Legal System, The

Legal System, The: A Social Science Perspective

Lawrence M. Friedman
Copyright Date: 1975
Published by: Russell Sage Foundation
Pages: 338
https://www.jstor.org/stable/10.7758/9781610442282
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  • Book Info
    Legal System, The
    Book Description:

    Examines the impact of social forces on the legal system and how the rules and orders promulgated by that legal system affect social behavior. Dr. Friedman explores the relationship between class structure and the work of legal systems in the light of the existing literature and analyzes the influence of the cultural elements contained in a legal system. In a comprehensive analysis of the concept of legal culture, the author sheds new light on the development of our legal norms and the types of legal systems which prevail in a democracy.

    eISBN: 978-1-61044-228-2
    Subjects: Law, Sociology

Table of Contents

  1. Front Matter
    (pp. i-iv)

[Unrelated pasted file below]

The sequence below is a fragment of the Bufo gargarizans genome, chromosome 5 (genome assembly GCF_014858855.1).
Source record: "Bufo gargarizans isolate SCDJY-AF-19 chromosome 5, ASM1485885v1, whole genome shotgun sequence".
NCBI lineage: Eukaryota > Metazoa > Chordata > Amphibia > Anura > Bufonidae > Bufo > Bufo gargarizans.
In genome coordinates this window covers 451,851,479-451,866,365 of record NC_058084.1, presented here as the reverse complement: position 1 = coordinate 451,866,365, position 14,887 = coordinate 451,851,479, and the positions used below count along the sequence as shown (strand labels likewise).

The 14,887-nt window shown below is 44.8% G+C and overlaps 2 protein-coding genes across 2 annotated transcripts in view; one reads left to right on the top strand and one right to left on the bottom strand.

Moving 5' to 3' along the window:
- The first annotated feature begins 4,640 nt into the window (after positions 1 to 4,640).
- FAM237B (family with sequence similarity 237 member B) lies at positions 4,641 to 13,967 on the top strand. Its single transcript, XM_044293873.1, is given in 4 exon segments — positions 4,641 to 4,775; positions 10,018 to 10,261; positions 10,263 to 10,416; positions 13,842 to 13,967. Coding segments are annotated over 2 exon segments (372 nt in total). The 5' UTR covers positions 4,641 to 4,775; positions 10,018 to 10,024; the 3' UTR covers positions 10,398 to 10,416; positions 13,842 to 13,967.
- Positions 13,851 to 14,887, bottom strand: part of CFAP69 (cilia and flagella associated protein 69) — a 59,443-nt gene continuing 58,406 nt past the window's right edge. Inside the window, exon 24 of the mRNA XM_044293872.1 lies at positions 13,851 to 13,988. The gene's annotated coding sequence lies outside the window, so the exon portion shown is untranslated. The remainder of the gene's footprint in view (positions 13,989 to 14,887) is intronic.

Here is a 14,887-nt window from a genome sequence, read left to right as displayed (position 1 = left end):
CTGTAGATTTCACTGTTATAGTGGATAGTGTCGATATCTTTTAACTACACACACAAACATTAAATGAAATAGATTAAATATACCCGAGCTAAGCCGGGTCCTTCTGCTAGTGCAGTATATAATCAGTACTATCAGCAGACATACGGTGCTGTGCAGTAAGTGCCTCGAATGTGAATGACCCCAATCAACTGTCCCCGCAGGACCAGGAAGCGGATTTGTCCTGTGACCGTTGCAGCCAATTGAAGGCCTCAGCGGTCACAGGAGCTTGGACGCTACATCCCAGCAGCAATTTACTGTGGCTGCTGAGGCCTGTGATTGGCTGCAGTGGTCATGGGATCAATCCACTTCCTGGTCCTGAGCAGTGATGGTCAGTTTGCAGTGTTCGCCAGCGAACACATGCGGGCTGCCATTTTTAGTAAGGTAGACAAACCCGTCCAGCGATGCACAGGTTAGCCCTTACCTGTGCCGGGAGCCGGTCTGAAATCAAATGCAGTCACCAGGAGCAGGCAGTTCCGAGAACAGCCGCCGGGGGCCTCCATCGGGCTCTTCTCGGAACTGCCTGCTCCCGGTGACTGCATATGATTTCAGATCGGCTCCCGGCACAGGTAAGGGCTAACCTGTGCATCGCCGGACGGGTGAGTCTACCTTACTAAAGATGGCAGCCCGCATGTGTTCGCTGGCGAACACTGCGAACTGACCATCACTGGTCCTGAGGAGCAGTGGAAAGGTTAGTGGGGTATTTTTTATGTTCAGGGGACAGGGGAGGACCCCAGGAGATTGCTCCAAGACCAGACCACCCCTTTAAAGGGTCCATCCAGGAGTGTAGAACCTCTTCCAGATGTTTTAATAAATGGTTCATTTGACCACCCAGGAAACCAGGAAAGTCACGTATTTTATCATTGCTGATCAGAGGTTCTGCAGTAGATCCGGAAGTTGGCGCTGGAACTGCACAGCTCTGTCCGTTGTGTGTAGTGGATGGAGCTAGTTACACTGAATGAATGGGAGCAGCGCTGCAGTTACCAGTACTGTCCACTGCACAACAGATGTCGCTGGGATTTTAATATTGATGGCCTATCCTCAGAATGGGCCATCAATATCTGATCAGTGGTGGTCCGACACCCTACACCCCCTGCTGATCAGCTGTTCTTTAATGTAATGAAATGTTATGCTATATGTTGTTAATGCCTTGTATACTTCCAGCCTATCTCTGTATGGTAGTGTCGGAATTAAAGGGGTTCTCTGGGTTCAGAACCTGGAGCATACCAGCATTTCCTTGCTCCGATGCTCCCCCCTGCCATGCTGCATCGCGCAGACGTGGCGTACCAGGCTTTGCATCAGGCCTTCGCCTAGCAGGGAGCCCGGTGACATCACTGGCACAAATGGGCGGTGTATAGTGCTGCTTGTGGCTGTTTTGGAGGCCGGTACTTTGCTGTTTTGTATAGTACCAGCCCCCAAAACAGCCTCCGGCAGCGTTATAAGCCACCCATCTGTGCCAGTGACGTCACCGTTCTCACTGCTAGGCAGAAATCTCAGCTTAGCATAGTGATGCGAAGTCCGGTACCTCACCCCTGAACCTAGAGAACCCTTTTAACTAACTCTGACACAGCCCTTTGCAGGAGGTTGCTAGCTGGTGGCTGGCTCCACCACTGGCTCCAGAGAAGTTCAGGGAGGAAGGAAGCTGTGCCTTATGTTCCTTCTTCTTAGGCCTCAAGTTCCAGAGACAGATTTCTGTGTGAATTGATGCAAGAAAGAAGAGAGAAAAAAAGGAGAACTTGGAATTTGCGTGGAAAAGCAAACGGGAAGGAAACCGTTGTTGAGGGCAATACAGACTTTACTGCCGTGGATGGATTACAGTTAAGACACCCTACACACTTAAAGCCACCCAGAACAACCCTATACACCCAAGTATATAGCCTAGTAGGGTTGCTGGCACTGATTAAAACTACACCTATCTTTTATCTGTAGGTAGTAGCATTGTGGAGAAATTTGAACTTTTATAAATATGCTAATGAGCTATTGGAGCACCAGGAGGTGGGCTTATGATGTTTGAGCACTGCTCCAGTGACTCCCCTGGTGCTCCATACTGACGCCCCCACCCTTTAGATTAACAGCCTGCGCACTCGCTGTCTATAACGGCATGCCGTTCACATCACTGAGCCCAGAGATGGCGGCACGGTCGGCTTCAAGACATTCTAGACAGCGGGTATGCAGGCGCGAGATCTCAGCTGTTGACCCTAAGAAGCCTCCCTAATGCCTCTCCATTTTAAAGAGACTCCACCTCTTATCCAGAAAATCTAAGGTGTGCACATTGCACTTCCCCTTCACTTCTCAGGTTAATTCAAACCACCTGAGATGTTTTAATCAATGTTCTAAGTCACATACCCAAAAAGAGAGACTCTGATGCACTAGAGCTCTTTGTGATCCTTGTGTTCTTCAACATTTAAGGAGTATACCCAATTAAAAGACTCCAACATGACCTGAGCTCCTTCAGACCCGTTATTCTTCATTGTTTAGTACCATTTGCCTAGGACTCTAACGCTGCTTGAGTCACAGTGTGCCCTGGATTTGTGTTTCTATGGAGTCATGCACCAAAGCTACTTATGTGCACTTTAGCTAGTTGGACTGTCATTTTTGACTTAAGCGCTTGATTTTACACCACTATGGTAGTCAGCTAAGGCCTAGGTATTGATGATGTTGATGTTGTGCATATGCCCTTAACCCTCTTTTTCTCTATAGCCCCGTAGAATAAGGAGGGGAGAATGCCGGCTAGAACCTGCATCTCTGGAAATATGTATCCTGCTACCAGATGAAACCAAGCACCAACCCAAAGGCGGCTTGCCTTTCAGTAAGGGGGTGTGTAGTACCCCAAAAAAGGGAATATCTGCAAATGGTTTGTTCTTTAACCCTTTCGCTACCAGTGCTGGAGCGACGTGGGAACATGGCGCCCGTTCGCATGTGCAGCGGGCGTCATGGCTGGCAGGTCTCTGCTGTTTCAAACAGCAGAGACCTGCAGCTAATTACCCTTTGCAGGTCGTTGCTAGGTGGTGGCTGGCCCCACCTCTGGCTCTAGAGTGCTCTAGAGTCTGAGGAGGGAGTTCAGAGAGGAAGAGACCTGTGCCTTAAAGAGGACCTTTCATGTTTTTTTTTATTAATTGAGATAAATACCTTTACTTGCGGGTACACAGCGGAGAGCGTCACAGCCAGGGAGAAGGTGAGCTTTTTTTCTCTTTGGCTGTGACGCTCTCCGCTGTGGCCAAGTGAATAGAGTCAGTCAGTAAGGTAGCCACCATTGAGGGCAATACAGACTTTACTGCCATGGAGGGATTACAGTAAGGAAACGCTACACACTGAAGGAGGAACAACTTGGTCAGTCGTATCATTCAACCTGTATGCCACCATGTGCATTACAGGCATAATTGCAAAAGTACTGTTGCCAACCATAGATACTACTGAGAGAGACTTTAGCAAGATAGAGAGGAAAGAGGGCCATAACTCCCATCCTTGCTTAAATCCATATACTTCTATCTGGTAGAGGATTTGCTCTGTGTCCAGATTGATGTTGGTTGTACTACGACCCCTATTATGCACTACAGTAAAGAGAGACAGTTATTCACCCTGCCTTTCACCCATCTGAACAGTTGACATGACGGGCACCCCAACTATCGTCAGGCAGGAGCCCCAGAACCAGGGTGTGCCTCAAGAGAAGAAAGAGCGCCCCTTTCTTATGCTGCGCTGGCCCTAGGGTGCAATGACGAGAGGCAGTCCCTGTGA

2. Table of Contents
    (pp. v-vi)
  3. Preface
    (pp. vii-viii)
    Lawrence M. Friedman
  4. Chapter I The Legal System
    (pp. 1-24)

    The subject of this book is the legal system. Before going any further, then, something must be said about this phrase. A legal system is not a thing like a chair, a horse, or a book; it is not a well-defined concept in the social world like the Roman Catholic church or the nuclear family. In brief, there is no definition on which scholars—and the public—agree.

    There are many ways, in fact, to look at law or the legal system. One way is as “the law,” that is, a set of rules or norms, written or unwritten, about...

  5. Chapter II On Legal Acts
    (pp. 25-44)

    In the first chapter, we used the termlegal act, which we define very broadly. A legal act is any behavior by any person with authority acting within the legal system. Many legal acts are addressed to an audience and require or request someone’s behavior. It is a legal act when a policeman stops a car and asks the driver to show his license. The driver is the subject of the act. The first part of this book explores the general question, Under what circumstances do legal acts lead to responses and of what sort?

    Legal actscome in various...

  6. Chapter III On Legal Impact
    (pp. 45-66)